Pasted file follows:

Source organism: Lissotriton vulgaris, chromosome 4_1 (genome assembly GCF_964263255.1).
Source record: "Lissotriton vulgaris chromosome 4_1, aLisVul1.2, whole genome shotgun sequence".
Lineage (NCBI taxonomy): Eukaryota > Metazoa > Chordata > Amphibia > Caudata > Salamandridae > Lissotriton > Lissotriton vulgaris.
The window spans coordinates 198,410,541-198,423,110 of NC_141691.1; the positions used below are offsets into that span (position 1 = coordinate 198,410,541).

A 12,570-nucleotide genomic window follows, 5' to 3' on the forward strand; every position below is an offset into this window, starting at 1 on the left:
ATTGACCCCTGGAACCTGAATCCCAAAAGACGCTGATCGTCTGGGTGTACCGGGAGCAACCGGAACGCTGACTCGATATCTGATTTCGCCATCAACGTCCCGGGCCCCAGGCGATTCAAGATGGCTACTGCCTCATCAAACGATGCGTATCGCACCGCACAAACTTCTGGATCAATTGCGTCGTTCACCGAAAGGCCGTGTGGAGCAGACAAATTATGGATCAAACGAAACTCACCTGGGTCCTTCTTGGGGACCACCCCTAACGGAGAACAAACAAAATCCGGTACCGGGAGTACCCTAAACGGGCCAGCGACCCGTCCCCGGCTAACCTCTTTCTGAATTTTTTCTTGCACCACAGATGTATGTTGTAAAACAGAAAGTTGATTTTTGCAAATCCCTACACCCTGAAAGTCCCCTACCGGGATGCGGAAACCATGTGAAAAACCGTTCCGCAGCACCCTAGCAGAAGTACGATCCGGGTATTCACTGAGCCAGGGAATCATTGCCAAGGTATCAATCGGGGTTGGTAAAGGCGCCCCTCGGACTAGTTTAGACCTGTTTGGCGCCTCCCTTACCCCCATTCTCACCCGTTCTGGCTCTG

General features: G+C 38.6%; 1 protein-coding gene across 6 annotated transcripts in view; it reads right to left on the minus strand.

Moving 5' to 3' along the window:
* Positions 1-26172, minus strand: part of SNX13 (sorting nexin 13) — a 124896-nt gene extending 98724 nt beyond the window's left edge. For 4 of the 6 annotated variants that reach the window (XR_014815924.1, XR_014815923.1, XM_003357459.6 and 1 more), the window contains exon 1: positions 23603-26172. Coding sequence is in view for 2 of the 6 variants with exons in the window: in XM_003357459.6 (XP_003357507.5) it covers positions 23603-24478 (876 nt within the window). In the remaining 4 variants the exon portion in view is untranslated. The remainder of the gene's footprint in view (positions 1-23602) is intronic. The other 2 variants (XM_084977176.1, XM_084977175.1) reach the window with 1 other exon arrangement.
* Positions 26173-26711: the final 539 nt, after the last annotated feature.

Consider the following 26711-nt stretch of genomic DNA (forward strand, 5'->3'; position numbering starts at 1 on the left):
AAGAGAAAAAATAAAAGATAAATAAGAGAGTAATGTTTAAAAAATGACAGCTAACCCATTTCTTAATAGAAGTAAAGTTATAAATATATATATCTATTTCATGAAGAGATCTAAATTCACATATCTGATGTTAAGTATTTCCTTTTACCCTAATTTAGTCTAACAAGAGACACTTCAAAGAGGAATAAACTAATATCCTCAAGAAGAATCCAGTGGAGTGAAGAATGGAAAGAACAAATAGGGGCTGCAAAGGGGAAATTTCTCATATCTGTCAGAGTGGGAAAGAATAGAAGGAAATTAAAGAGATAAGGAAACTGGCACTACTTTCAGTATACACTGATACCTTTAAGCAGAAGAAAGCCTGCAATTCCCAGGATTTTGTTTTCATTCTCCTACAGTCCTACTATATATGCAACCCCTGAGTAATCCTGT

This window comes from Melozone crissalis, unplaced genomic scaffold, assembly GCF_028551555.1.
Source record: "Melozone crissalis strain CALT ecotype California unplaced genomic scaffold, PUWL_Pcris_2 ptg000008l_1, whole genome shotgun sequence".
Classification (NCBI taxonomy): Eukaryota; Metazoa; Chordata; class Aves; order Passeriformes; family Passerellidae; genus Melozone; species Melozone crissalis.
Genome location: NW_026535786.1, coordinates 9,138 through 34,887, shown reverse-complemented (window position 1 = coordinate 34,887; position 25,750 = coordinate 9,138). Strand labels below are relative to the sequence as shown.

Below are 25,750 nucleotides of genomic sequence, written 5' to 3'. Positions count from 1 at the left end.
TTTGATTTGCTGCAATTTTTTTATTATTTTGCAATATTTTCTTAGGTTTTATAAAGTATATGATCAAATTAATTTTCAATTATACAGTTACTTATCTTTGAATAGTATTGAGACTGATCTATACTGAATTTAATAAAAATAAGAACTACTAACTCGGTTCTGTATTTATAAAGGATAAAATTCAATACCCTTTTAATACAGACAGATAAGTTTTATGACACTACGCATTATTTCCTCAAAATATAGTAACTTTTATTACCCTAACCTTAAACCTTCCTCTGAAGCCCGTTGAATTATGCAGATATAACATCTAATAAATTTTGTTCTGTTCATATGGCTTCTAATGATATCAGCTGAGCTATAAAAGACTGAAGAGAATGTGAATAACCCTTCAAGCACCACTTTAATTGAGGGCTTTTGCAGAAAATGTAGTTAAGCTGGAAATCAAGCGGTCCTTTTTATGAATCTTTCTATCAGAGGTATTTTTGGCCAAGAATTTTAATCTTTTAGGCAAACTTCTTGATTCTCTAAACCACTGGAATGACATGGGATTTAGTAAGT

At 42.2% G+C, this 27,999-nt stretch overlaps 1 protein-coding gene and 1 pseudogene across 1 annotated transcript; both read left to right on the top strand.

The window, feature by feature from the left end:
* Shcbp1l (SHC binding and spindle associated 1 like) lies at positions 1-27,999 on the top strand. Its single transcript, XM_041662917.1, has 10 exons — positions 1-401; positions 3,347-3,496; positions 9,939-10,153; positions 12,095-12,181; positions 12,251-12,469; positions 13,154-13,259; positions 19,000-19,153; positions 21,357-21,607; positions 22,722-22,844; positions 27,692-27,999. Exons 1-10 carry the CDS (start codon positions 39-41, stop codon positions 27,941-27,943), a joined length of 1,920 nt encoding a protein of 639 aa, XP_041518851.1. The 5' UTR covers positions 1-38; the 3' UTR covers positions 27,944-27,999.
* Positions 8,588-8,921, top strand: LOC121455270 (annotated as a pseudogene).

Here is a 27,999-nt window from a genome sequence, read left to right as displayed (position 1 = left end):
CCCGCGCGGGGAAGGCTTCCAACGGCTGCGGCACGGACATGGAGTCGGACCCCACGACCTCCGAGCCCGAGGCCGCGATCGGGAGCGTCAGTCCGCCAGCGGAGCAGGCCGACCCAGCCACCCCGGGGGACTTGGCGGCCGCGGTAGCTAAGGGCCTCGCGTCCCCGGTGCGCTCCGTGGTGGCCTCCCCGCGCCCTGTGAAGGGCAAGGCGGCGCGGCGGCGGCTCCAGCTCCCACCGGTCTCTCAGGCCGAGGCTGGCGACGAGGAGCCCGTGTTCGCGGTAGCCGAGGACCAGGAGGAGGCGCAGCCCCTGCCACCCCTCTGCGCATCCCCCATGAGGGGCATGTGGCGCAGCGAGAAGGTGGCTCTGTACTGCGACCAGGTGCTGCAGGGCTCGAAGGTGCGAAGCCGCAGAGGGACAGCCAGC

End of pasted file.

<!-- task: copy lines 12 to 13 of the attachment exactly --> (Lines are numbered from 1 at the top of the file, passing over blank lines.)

AAGAGAAAAAATAAAAGATAAATAAGAGAGTAATGTTTAAAAAATGACAGCTAACCCATTTCTTAATAGAAGTAAAGTTATAAATATATATATCTATTTCATGAAGAGATCTAAATTCACATATCTGATGTTAAGTATTTCCTTTTACCCTAATTTAGTCTAACAAGAGACACTTCAAAGAGGAATAAACTAATATCCTCAAGAAGAATCCAGTGGAGTGAAGAATGGAAAGAACAAATAGGGGCTGCAAAGGGGAAATTTCTCATATCTGTCAGAGTGGGAAAGAATAGAAGGAAATTAAAGAGATAAGGAAACTGGCACTACTTTCAGTATACACTGATACCTTTAAGCAGAAGAAAGCCTGCAATTCCCAGGATTTTGTTTTCATTCTCCTACAGTCCTACTATATATGCAACCCCTGAGTAATCCTGT

This window comes from Melozone crissalis, unplaced genomic scaffold, assembly GCF_028551555.1.